The Canadian years, 91, films and the ring

Door San-Daniel gepubliceerd op Tuesday 24 February 15:25


The ring and images

My friends were my charging point, otherwise I could not have continued. I knew Richard had been serious when he had offered his house as a refuge. I was driving into the alley and there in the distance sat a a figure on a chair. He had something in his hand and when I got closer I saw that it was my father with his super 8mm camera. He filmed my arrival and so I felt that I was a marked man, that I had received a recognition stamp. ‘So dear boy, are you there’, my father said when I closed the door of the Pontiac ‘kalonkk.’ This I had not expected, I had been admitted to the killing camera.

‘Waiting for you’. He strode ahead of me and stepped inside. ‘Here we are, the creation of the Lord’, he laughed and Pastor Ohler walked up and laughed as well. ‘So boy,’ said the pastor in pastoral way,  have you processed it all a bit?’ The man was severely retarded and should never have been a pastor, I realized, but I smelled the whiskey on his voice and knew what time it was. How would I be able to process something that I would carry my whole life along? ‘Good to see you pastor,’ I said. The salon was shuttered and a bottle of whiskey was on the table with a pair of glasses. ‘The final tape is going on,’ my father said. ‘So we honor the dead so that they are still a little present,’ said the pastor and his wife nodded approvingly. Not to be believed there was a movie, pasted together from my mother or my brother or my mother and my brother and I realized that the idea was that I would follow the actors quickly. In a while the pastor would sit here again and say,’ hey, there is young Daniel,’ while I would move stiffly across the screen. I was admitted to the guild of dead or nearly dead actors. It was bland, there are no other words for it. The whirring and wharring projector went on, with a clicking sound when the final piece of tape left the feed.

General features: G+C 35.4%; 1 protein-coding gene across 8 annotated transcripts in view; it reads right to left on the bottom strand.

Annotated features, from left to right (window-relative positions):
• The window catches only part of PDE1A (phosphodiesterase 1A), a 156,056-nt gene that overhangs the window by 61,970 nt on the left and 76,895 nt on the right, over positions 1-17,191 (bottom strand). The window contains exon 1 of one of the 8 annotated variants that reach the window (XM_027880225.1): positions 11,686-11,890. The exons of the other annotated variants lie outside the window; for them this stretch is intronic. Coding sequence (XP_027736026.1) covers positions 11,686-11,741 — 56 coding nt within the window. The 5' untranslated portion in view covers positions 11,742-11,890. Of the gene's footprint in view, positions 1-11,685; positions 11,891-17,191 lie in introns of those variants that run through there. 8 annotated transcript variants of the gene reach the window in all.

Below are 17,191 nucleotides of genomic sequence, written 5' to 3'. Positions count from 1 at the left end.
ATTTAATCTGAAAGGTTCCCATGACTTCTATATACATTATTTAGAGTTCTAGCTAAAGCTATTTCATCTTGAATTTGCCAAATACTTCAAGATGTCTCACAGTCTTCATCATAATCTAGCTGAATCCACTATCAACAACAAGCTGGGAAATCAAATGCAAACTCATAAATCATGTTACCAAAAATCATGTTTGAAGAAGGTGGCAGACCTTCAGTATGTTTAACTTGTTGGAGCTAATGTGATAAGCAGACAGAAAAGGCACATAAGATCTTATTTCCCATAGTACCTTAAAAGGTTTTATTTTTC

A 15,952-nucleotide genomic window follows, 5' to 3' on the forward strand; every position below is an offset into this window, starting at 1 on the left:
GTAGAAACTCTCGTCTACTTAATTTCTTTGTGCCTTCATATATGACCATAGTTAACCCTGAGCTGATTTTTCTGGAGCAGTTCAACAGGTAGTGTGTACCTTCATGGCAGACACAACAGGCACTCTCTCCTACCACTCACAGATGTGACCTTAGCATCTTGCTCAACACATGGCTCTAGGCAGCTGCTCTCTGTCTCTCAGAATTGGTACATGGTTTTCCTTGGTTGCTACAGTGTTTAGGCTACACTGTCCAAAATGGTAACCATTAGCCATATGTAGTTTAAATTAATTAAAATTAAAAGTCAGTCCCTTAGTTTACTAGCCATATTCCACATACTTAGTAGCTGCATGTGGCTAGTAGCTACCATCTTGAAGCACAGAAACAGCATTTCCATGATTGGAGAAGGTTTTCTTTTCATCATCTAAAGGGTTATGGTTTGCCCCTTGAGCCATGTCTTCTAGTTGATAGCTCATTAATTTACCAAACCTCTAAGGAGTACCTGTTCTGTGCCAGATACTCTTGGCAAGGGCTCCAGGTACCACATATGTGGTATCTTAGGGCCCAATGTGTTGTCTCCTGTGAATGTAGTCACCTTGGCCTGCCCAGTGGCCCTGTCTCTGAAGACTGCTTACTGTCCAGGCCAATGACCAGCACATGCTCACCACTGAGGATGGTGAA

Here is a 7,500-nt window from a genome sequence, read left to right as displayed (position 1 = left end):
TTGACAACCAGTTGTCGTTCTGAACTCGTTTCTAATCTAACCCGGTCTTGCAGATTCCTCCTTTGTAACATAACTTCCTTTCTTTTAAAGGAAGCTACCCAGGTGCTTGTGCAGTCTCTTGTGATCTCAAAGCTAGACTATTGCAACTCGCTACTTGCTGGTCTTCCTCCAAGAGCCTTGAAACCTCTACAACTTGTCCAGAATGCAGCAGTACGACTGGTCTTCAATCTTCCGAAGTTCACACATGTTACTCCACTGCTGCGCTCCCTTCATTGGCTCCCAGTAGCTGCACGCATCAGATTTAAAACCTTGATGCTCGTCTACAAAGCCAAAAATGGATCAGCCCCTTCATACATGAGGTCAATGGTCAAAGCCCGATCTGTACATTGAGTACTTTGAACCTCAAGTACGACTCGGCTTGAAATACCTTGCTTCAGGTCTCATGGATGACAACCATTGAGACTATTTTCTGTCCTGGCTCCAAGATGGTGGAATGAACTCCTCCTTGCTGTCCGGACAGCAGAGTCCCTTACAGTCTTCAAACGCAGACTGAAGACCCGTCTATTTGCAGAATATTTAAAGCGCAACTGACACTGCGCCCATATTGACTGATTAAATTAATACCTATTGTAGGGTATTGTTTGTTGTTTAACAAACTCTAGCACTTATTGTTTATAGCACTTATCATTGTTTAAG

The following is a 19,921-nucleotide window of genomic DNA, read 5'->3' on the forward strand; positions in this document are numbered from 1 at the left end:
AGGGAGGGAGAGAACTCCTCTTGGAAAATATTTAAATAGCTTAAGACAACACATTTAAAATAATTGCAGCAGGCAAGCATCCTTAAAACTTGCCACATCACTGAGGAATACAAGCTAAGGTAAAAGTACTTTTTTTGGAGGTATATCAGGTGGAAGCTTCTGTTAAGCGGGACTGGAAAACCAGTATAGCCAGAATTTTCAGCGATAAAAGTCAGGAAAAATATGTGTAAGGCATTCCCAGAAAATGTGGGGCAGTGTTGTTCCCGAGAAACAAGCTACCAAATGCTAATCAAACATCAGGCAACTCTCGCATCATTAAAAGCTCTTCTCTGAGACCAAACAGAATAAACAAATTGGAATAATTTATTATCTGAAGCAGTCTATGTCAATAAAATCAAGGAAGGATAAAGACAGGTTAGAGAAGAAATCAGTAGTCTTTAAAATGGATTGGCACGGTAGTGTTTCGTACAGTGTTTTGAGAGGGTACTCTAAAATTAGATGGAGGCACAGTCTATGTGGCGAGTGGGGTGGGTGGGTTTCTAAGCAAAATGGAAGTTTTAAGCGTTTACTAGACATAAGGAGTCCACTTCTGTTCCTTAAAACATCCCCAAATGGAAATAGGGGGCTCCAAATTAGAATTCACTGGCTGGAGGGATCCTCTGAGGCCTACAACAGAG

My father turned on the light and pulled the curtains open. ‘I am glad that you may witness a great moment,’ my father said. ‘Oh,’ Ohler said,’ I found it all pretty great as it was.’ My father poured himself and the pastor a shot. My father now filmed his right hand he held it remotely in front of him to get a good focus and said aloud ‘this is my signet ring for my heir’. The camera went out. ‘Here boy,’ my father said,’ keep this ring up and look happy and slide it on your finger.’ What could I do? I did it.’ Yes Pastor Ohler, ‘said my father, ‘that ring has many memories for me’ and he took a sip. ‘My father gave it to me before I went to study in Delft, leaving India. I was to leave the plantation in Pare Pare and go to Delft’. ‘Your granddad boy would love to know that you like him, his namesake, is wearing it now. It was that the ring had been my grandfather’s with whom I had enjoyed a very good relationship, otherwise I would have thrown it far away from me ..


Much later in my life, in a new different life, far away from the shadows, I would give this ring to my oldest daughter when she was grown up. ‘Let's see,’ pastor Ohler said and I held out my hand. It was Indian gold, very light in color by the tin content, as you will see only in low-carat gold. There was a monogram in very fine lines, unreadable for those who did not know the secret. It was a real signet ring, The monogram was always something expanding in the range full name of my grandfather, and if you would pass it through molten wax  and then pull it to the right under the stamping place, the full name would appear on paper. It was pretty clever engraving. ‘Beautiful,’ said the pastor but that was more out of courtesy.

I was greatly praised, and I knew what was about to happen. My death clock had started ticking.

San Daniel 2015

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